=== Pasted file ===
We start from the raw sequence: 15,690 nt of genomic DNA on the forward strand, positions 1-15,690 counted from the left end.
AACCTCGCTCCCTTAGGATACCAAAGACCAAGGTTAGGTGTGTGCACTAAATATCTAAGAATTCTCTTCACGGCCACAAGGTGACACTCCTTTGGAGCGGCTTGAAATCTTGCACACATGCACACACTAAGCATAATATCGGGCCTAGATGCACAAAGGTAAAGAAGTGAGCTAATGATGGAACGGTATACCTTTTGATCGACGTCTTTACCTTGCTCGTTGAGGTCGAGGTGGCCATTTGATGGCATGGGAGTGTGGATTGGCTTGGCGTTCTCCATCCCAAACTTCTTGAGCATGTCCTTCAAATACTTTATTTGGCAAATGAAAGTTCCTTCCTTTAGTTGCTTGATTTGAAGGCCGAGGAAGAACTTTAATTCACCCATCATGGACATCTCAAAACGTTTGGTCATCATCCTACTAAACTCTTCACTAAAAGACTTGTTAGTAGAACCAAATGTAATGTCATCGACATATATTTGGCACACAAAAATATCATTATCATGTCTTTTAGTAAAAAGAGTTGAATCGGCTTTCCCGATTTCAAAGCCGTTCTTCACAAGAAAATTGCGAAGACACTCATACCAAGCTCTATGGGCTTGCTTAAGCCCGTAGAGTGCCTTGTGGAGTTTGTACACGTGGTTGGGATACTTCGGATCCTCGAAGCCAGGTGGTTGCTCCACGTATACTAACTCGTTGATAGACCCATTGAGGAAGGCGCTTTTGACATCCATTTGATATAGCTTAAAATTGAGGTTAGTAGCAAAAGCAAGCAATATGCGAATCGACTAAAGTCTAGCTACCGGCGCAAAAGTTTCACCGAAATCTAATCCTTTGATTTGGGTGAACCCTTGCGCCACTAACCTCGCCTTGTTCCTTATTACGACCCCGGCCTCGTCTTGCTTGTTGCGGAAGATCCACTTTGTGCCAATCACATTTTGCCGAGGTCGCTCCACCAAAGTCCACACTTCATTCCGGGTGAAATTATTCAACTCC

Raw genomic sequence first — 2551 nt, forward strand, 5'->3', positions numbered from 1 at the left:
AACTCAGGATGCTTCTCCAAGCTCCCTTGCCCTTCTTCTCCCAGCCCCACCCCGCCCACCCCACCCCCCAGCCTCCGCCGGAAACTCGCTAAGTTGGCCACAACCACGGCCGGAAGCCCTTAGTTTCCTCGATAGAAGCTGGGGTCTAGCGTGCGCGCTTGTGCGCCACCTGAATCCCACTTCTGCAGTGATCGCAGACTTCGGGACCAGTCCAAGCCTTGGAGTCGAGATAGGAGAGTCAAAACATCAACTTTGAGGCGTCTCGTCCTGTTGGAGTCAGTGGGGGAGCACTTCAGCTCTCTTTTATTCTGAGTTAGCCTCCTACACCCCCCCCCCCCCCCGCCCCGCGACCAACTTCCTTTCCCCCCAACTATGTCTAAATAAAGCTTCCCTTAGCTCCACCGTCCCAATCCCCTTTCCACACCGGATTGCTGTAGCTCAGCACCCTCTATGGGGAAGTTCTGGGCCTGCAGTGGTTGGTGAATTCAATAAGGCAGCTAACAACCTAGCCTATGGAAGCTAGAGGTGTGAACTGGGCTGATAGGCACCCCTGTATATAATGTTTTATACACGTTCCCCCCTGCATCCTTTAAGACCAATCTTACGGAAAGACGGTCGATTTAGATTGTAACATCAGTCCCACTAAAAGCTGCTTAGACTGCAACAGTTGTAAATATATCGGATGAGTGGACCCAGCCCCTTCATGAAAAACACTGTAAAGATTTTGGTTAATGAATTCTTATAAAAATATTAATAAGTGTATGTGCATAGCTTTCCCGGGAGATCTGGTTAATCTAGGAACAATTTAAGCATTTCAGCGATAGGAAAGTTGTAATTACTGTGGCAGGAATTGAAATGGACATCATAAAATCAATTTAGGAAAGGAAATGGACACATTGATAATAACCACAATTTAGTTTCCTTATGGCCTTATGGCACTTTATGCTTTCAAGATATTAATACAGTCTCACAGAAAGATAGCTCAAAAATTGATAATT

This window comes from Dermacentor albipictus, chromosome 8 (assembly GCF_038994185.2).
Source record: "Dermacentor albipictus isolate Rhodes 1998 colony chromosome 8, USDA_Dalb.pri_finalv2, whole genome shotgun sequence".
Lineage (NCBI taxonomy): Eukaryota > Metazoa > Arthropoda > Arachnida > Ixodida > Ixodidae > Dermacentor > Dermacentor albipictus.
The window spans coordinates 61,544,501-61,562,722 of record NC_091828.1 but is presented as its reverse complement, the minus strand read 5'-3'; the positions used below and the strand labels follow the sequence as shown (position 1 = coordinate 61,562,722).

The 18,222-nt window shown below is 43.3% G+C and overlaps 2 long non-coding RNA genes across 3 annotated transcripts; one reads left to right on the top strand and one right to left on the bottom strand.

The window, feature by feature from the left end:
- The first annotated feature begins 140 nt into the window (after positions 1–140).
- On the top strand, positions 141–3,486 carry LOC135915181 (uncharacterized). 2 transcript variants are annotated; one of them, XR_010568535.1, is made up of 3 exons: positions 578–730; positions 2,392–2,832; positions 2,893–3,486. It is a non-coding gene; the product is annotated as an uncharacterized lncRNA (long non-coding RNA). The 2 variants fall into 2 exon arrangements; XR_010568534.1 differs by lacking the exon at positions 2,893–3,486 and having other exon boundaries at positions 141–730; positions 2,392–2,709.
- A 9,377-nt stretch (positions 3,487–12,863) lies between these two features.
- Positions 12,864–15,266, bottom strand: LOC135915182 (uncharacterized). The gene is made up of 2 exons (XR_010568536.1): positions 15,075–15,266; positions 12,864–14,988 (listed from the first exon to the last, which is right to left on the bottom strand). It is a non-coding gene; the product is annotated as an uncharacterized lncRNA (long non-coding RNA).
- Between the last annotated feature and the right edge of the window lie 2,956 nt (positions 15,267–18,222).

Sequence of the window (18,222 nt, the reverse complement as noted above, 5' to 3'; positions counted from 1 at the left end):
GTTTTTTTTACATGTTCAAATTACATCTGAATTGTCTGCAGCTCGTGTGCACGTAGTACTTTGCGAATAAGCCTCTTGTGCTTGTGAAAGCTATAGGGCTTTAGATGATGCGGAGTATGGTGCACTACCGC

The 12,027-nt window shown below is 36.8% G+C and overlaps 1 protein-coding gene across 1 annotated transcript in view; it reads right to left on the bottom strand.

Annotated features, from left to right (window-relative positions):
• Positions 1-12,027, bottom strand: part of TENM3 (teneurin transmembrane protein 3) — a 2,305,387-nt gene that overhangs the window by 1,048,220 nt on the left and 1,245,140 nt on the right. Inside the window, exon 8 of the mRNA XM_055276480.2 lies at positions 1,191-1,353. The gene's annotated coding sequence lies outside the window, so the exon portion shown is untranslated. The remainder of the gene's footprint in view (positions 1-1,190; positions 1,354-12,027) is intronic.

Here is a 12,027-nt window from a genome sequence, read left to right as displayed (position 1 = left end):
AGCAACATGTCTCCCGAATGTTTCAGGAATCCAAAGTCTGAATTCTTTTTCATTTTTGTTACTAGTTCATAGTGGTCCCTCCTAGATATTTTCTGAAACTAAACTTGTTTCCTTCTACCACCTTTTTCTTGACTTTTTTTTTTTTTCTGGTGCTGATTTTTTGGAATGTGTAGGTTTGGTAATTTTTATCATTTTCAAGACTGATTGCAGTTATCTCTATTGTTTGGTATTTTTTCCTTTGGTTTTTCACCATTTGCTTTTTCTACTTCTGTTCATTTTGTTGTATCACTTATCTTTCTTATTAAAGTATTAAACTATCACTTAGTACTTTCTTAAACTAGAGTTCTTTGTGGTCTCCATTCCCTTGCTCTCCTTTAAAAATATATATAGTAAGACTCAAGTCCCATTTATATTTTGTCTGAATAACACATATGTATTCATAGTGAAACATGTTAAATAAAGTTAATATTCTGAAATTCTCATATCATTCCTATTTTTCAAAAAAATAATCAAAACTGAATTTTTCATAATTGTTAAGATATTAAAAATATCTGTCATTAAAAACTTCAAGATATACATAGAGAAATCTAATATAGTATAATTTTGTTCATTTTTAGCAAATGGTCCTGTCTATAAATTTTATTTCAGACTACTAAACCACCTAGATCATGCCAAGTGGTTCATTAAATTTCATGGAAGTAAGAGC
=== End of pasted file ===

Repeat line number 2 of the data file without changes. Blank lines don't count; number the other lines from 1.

AACCTCGCTCCCTTAGGATACCAAAGACCAAGGTTAGGTGTGTGCACTAAATATCTAAGAATTCTCTTCACGGCCACAAGGTGACACTCCTTTGGAGCGGCTTGAAATCTTGCACACATGCACACACTAAGCATAATATCGGGCCTAGATGCACAAAGGTAAAGAAGTGAGCTAATGATGGAACGGTATACCTTTTGATCGACGTCTTTACCTTGCTCGTTGAGGTCGAGGTGGCCATTTGATGGCATGGGAGTGTGGATTGGCTTGGCGTTCTCCATCCCAAACTTCTTGAGCATGTCCTTCAAATACTTTATTTGGCAAATGAAAGTTCCTTCCTTTAGTTGCTTGATTTGAAGGCCGAGGAAGAACTTTAATTCACCCATCATGGACATCTCAAAACGTTTGGTCATCATCCTACTAAACTCTTCACTAAAAGACTTGTTAGTAGAACCAAATGTAATGTCATCGACATATATTTGGCACACAAAAATATCATTATCATGTCTTTTAGTAAAAAGAGTTGAATCGGCTTTCCCGATTTCAAAGCCGTTCTTCACAAGAAAATTGCGAAGACACTCATACCAAGCTCTATGGGCTTGCTTAAGCCCGTAGAGTGCCTTGTGGAGTTTGTACACGTGGTTGGGATACTTCGGATCCTCGAAGCCAGGTGGTTGCTCCACGTATACTAACTCGTTGATAGACCCATTGAGGAAGGCGCTTTTGACATCCATTTGATATAGCTTAAAATTGAGGTTAGTAGCAAAAGCAAGCAATATGCGAATCGACTAAAGTCTAGCTACCGGCGCAAAAGTTTCACCGAAATCTAATCCTTTGATTTGGGTGAACCCTTGCGCCACTAACCTCGCCTTGTTCCTTATTACGACCCCGGCCTCGTCTTGCTTGTTGCGGAAGATCCACTTTGTGCCAATCACATTTTGCCGAGGTCGCTCCACCAAAGTCCACACTTCATTCCGGGTGAAATTATTCAACTCC